The dark reality of American literature is that America itself has largely been dominated by WASP elitism. While classic traditional American literature dealt with the spiritual and social problems of the day (because of the insufferably Puritan religious atmosphere), ethnic writers since then have focused on political, economical and social problems of the day -- partly because they are more pronounced and partly because the spiritual lessons of the old world have been forgotten. The modern (whether ethnic or not) is merely left with the sense of having lost something.
Ethnic writers cover various historical and socio-political and cultural topics that traditional American literature simply cannot cover. The ethnic writer like Henry Roth focuses on modernism and Jewish culture, "the experience of exile; a focus on scholarship; an international awareness, particularly reflected in the knowledge of foreign languages; an interest in linguistic play; and a concern with the proper role of the aesthetic in social life" (Recent Works on Jewish-American Modernism, p. 117). Roth might share some of these themes with a classic American writer like Melville, whose Moby-Dick is to some extent about exile ("Call me Ishmael") and boasts a kind of international awareness (Melville knew provides a glossary of the term whale in dozens of languages around the world). Yet Roth also comes from a heritage that is Jewish, not European or Christian. This in and of itself sets Roth apart in the American literature canon.
Roth (like other ethnic writers) also experiences America in a language that is not American. Coming from a neighborhood where Yiddish was heard everywhere, Roth's book is actually written in English, "thus Roth succeeds not only in conveying the immigrant's subjective sense of the world mimetically, but also in fulfilling the modernist injunction to Make It New by estranging the English-speaking reader from his own language" (Recent Works on Jewish-American Modernism, p. 121). What the modern ethnic writer is able to do (which the traditional American writer could not do) is play with words and meanings, emphasizing subjectivity and the alienation which many ethnicities have experienced in WASP America. The ethnic writer like Roth may use English to describe his experiences as a Jew growing up in America, but his very use of the language makes it unfamiliar to the average American and exposes him to a know world of emotion.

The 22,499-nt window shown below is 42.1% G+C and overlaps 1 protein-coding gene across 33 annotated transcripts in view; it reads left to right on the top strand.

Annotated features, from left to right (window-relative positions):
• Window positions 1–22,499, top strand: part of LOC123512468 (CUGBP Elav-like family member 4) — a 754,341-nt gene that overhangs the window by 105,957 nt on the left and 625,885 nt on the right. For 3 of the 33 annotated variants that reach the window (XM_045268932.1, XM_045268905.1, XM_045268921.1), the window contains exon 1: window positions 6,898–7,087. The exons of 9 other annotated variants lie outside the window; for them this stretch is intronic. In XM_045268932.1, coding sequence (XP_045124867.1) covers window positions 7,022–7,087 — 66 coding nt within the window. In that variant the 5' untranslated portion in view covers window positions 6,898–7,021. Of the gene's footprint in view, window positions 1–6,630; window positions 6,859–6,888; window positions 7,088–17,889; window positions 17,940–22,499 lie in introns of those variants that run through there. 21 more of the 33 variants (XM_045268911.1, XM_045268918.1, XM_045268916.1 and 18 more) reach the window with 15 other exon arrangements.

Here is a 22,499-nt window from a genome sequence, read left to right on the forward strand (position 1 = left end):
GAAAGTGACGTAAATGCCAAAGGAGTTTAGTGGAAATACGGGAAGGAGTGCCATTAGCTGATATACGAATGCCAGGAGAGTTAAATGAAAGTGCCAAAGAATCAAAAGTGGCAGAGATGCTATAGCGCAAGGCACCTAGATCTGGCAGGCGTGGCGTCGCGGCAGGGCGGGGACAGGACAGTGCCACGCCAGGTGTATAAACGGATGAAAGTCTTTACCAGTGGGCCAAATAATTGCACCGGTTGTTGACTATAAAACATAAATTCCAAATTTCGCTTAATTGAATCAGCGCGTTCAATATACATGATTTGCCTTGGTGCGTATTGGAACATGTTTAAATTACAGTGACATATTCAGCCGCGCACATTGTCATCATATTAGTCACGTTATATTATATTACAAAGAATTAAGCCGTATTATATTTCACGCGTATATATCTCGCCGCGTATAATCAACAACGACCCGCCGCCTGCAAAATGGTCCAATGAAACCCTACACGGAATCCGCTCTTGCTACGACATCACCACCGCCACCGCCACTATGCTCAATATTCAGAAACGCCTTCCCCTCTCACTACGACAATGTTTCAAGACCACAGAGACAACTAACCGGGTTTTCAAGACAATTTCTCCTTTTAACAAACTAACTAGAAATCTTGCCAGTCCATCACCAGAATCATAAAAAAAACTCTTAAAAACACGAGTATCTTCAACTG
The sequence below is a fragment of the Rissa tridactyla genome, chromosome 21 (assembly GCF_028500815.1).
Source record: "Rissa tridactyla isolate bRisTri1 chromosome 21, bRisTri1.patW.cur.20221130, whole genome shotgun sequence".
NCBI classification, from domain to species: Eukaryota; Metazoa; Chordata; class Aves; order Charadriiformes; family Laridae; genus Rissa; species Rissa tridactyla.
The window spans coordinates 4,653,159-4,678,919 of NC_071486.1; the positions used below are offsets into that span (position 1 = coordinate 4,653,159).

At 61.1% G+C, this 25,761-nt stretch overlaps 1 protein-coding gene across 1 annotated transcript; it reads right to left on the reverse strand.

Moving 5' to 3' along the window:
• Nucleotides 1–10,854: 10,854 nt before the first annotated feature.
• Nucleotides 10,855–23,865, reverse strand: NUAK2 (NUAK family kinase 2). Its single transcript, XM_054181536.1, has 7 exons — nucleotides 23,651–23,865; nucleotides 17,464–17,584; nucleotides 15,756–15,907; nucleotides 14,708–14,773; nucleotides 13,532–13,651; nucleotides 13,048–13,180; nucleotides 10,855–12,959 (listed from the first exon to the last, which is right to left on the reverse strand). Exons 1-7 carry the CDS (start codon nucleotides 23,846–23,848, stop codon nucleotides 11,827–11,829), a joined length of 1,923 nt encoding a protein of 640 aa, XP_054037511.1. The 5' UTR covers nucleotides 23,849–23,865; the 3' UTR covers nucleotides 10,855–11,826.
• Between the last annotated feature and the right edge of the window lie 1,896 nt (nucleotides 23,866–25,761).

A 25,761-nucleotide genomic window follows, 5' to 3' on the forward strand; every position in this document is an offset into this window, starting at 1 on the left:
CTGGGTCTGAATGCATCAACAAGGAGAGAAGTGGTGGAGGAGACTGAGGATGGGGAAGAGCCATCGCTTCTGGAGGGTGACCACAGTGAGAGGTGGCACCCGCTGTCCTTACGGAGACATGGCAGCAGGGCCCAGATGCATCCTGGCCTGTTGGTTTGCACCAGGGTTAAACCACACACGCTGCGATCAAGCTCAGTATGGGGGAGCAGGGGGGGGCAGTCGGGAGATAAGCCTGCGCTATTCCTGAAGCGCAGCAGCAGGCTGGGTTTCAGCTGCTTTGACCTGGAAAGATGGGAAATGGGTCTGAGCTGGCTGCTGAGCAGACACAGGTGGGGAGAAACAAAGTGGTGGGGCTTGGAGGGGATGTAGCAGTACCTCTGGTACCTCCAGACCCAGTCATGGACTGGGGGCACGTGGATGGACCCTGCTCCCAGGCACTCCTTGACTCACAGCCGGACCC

Yet much more is happening in Ethnic American literature than that: in a way it tends to embrace the genre of magical realism, which Wendy Faris (2004) defines as the combination of "realism and the fantastic so that the marvelous seems to grow organically within the ordinary, blurring the distinction between them… [including] different cultural traditions… [and reflecting] the hybrid nature of much postcolonial society" (p. 1). Faris finds magical realism to exist at the crossroads of modernism and post-modernism, as a kind of fairy-tale reminder of existence that exists. Though she limits herself to the expression as viewed in novels, the study could easily be taken up in film works. "Because it reports events that it does not empirically verify" the narrative voice of magical realism is of an "uncertain origin," and considered "defocalized" (p. 3). Part of the purpose of such defocalization is to enable the reader to escape the realism of the novel's world and enter into a kind of interplay with the mysteries of the world that are not and have not been resolved by realists. Magical realism, as Faris notes, has remystified the world through its literature in the West.
This genre allows Ethnic American writers to explore themes of liberty, opportunity and equality in new yet familiar ways. Exile and alienation are, as…[continue]